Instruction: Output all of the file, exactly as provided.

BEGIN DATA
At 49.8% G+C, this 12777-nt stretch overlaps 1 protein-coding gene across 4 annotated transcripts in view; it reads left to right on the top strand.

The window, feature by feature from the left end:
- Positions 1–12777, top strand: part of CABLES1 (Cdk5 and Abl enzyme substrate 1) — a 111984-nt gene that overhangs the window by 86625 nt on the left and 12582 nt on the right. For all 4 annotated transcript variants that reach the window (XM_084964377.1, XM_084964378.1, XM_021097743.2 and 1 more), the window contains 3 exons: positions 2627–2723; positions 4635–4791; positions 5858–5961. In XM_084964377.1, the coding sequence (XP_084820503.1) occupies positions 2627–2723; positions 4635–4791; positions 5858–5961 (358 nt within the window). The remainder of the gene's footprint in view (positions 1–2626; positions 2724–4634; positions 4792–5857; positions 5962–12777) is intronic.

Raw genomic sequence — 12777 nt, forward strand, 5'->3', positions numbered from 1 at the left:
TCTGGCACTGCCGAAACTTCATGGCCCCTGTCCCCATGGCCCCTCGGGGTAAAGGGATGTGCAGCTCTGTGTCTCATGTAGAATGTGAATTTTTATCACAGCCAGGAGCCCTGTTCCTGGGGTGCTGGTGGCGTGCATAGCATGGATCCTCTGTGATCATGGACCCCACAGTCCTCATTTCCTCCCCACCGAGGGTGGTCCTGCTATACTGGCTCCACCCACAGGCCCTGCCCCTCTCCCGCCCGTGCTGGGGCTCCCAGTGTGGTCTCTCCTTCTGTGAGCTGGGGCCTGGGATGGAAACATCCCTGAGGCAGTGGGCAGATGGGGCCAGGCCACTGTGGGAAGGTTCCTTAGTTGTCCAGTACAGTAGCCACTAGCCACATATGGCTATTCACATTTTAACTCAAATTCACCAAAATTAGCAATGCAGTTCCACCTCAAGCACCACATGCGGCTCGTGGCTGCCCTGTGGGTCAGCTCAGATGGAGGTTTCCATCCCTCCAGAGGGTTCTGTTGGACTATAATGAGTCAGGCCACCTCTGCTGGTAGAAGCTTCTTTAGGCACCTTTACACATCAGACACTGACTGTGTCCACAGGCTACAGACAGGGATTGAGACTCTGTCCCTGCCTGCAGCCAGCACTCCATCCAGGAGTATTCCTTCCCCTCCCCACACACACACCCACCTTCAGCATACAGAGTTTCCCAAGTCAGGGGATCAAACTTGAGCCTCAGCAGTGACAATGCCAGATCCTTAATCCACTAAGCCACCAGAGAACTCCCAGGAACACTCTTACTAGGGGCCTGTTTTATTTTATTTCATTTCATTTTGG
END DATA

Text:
At 49.8% G+C, this 12777-nt stretch overlaps 1 protein-coding gene across 4 annotated transcripts in view; it reads left to right on the top strand.

The window, feature by feature from the left end:
- Positions 1–12777, top strand: part of CABLES1 (Cdk5 and Abl enzyme substrate 1) — a 111984-nt gene that overhangs the window by 86625 nt on the left and 12582 nt on the right. For all 4 annotated transcript variants that reach the window (XM_084964377.1, XM_084964378.1, XM_021097743.2 and 1 more), the window contains 3 exons: positions 2627–2723; positions 4635–4791; positions 5858–5961. In XM_084964377.1, the coding sequence (XP_084820503.1) occupies positions 2627–2723; positions 4635–4791; positions 5858–5961 (358 nt within the window). The remainder of the gene's footprint in view (positions 1–2626; positions 2724–4634; positions 4792–5857; positions 5962–12777) is intronic.

Raw genomic sequence — 12777 nt, forward strand, 5'->3', positions numbered from 1 at the left:
TCTGGCACTGCCGAAACTTCATGGCCCCTGTCCCCATGGCCCCTCGGGGTAAAGGGATGTGCAGCTCTGTGTCTCATGTAGAATGTGAATTTTTATCACAGCCAGGAGCCCTGTTCCTGGGGTGCTGGTGGCGTGCATAGCATGGATCCTCTGTGATCATGGACCCCACAGTCCTCATTTCCTCCCCACCGAGGGTGGTCCTGCTATACTGGCTCCACCCACAGGCCCTGCCCCTCTCCCGCCCGTGCTGGGGCTCCCAGTGTGGTCTCTCCTTCTGTGAGCTGGGGCCTGGGATGGAAACATCCCTGAGGCAGTGGGCAGATGGGGCCAGGCCACTGTGGGAAGGTTCCTTAGTTGTCCAGTACAGTAGCCACTAGCCACATATGGCTATTCACATTTTAACTCAAATTCACCAAAATTAGCAATGCAGTTCCACCTCAAGCACCACATGCGGCTCGTGGCTGCCCTGTGGGTCAGCTCAGATGGAGGTTTCCATCCCTCCAGAGGGTTCTGTTGGACTATAATGAGTCAGGCCACCTCTGCTGGTAGAAGCTTCTTTAGGCACCTTTACACATCAGACACTGACTGTGTCCACAGGCTACAGACAGGGATTGAGACTCTGTCCCTGCCTGCAGCCAGCACTCCATCCAGGAGTATTCCTTCCCCTCCCCACACACACACCCACCTTCAGCATACAGAGTTTCCCAAGTCAGGGGATCAAACTTGAGCCTCAGCAGTGACAATGCCAGATCCTTAATCCACTAAGCCACCAGAGAACTCCCAGGAACACTCTTACTAGGGGCCTGTTTTATTTTATTTCATTTCATTTTGG